From pitch-side seats to the top of the world

8 Aug

Saturday 30th July – Aussie Rules

One thing I definitely HAD to do whilst in Australia was to watch (and try to understand) a game of Aussie Rules football. Thankfully the Gold Coast Suns play at the stadium just down the road, and their last game of the season was on Saturday against St Kilda. Tickets were cheap as chips, so me, John, Phoebe and their friend Will snapped up some pitch-side “silver” seating.

Before the match, we ate some lovely spag bol, and me and Phoebe had a civilised glass of wine (I wanted to be able to concentrate on the game!) whilst John and Will had a rather large number of tequila slammers. The stadium was just down the street so we walked there, with John and Will carrying a cheeky bottle of beer for the road. John managed to be quite impressively discreet with his bottle – you get a $100 on-the-spot fine for carring alcohol in public – but Will managed to be less so: he ran home for his lighter, got halfway back to us before running back again convinced he’d “left his beer on the roof” (John and Phoebe live in a ground floor apartment, and his beer was with us), then got a bit hot and sweaty running back to us the second time so took his shirt off to cool down whilst sprinting slightly drunkenly down the main road. Having refused to put his shirt back on and retrieved his lost beer from John, he began drinking it in full view of the police across the road, who didn’t hesitate in coming over. John managed to successfully hide his beer just in time, but Will fell victim to the immortal police trick of “Could you pick up your bottle that you’ve just left on the floor, sir?” – needless to say he got a fine!

Anyway, after all that kerfuffle we arrived at Metricon Stadium and, after some minor stressing, found our seats, which were right at the side of the pitch! It was all very exciting: the ball even landed on me while the players were warming up!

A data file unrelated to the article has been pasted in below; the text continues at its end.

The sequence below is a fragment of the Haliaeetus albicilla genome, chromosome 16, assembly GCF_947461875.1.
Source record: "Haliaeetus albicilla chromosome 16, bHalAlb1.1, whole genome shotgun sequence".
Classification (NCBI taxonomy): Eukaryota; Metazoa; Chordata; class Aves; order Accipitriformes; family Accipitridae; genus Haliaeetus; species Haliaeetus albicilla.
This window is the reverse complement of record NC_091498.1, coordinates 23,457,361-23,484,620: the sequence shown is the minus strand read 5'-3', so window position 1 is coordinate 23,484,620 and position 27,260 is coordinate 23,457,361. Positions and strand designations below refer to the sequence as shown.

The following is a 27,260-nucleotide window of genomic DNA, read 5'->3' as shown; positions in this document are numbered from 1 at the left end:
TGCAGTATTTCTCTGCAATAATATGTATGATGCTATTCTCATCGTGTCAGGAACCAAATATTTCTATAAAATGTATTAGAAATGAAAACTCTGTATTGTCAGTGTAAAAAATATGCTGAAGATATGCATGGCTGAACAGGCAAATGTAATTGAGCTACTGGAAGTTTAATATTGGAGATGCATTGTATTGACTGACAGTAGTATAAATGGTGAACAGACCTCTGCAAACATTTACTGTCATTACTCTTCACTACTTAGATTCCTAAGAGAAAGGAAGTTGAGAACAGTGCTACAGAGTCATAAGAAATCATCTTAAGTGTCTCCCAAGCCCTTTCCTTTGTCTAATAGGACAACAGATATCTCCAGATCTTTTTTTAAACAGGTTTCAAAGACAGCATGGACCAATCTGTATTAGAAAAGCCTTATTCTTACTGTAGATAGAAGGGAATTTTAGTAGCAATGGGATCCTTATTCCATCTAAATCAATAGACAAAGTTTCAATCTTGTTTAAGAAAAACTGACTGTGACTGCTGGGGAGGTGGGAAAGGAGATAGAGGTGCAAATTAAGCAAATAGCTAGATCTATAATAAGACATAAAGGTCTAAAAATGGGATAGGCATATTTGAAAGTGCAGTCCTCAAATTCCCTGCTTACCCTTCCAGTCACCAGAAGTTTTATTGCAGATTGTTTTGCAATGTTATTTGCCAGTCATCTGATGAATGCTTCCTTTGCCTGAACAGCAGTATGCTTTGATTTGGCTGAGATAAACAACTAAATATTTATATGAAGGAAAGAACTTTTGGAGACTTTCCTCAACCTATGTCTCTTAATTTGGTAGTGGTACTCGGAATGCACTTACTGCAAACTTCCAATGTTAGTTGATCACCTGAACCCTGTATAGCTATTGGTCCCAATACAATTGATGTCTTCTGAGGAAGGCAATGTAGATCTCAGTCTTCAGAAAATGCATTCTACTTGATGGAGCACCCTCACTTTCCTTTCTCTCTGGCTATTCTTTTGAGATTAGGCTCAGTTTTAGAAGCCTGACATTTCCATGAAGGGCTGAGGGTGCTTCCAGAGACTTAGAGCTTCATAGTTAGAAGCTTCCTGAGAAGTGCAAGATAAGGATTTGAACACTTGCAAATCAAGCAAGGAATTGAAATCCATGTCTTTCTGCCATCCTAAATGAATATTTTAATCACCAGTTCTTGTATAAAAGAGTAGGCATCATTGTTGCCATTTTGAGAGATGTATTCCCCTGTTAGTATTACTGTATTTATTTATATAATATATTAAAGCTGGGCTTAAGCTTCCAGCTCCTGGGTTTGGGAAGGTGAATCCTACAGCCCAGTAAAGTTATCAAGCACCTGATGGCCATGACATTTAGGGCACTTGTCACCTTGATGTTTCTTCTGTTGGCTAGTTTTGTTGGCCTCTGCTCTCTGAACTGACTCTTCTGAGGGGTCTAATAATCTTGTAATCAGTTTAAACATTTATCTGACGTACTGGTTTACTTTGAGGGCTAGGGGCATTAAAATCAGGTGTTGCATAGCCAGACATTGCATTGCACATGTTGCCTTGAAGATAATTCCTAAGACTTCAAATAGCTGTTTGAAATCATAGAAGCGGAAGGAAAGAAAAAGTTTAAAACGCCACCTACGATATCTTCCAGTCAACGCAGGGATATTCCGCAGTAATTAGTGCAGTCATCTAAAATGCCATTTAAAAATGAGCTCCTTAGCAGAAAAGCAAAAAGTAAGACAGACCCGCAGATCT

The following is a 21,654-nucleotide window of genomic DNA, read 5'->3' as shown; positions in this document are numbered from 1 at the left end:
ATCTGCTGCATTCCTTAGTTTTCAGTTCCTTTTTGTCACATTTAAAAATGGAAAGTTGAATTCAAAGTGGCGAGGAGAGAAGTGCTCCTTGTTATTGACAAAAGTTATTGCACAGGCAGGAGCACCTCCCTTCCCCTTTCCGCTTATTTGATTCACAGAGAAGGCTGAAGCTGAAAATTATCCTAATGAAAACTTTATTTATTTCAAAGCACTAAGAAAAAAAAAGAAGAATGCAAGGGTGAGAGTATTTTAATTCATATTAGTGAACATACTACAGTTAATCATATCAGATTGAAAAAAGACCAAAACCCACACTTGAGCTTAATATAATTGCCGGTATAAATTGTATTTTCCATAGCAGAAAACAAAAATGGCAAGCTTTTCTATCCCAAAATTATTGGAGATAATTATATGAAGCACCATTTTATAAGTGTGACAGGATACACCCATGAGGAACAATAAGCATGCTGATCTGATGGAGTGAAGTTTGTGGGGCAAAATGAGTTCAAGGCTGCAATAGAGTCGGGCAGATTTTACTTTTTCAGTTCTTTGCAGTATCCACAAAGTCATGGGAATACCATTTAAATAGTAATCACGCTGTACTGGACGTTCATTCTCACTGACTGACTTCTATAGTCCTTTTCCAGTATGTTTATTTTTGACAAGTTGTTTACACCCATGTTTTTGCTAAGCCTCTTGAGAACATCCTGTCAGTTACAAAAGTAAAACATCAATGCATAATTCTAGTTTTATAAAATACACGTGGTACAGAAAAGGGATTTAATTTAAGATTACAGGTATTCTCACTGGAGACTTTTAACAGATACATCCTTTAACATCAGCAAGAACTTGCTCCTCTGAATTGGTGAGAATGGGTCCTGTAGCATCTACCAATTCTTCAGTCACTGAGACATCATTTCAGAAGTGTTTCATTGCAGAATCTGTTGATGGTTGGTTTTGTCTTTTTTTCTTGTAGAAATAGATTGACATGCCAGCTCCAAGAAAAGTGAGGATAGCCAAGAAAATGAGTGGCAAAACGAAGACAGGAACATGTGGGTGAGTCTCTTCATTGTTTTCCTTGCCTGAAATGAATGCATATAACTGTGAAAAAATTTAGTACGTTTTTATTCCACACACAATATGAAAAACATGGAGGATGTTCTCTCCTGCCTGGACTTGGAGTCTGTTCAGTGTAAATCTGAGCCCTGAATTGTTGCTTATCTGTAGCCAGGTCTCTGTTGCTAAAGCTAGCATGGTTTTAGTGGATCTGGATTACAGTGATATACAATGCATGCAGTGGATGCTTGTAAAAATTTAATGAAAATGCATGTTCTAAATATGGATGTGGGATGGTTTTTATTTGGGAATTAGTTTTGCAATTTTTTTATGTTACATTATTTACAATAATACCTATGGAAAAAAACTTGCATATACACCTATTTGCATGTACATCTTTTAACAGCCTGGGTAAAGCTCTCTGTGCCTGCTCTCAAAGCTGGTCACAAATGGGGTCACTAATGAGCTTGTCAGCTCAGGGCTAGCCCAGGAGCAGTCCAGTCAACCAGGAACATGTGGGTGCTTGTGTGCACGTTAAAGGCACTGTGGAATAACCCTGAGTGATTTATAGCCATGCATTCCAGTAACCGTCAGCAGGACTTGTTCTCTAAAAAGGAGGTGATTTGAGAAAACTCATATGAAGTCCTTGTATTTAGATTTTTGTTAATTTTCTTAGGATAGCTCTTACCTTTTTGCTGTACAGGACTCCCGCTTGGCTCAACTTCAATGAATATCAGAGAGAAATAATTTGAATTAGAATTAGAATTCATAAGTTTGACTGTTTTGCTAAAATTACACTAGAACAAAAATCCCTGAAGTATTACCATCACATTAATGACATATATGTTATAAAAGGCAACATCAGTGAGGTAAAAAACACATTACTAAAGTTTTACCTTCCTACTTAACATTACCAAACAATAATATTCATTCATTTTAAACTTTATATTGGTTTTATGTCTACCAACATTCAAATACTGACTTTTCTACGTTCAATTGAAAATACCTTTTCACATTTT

Metricon Stadium - it's quite big

Before I go on I should probably try to briefly explain how a game of Aussie rules works. It’s played on a cricket pitch with a rugby ball, and each game has four quarters lasting 20 minutes plus stoppage time. Each team has 18 players who can be anywhere on the field at any time. The game starts when the umpire does a “centre bounce” with the ball – basically he just throws it at the ground really hard so it bounces unpredictably into the air – or, on the rare occasions that it’s raining, simply throws it into the air. Players can pass the ball in any direction by kicking, punching or slapping it, but they aren’t allowed to throw it. If a player catches the ball when it has travelled more than 15 metres from another player’s kick – this is called a “mark” – they get a choice of taking a free kick or playing on immediately. Whilst running with the ball players have to bounce it off the ground every 15 metres or so. If they are tackled they must let go of the ball. The goalposts look rather alarmingly like those found on a Quidditch pitch:

AFL goalposts

If a player kicks the ball cleanly through the middle goalposts, this is a “goal” and is worth 6 points. If it goes in but bounces off the middle posts, bounces off a player from the other team or instead passes between one of the two sets of outer posts, this is a “behind” and is worth 1 point – I find this amusing because they have essentially missed the goal but are given a point for trying! Most matches will end something like 100-80 because so many goals are scored.

So, having had the rules explained to me, I felt vaguely prepared for watching the game. However, because the rule structure is somewhat lacking, there are basically nearly 40 players on the pitch who pretty much do whatever they want, and a game of Aussie rules is really just disorganised chaos. I disliked the lack of strategy and found it very unsatisfying to watch, because there really isn’t that much skill involved in scoring a goal and subsequently winning a game. On top of that, for people being paid to play a game that involves handling a ball in various ways, most of the players were fairly crap at throwing, catching and kicking. This frustrated me even more!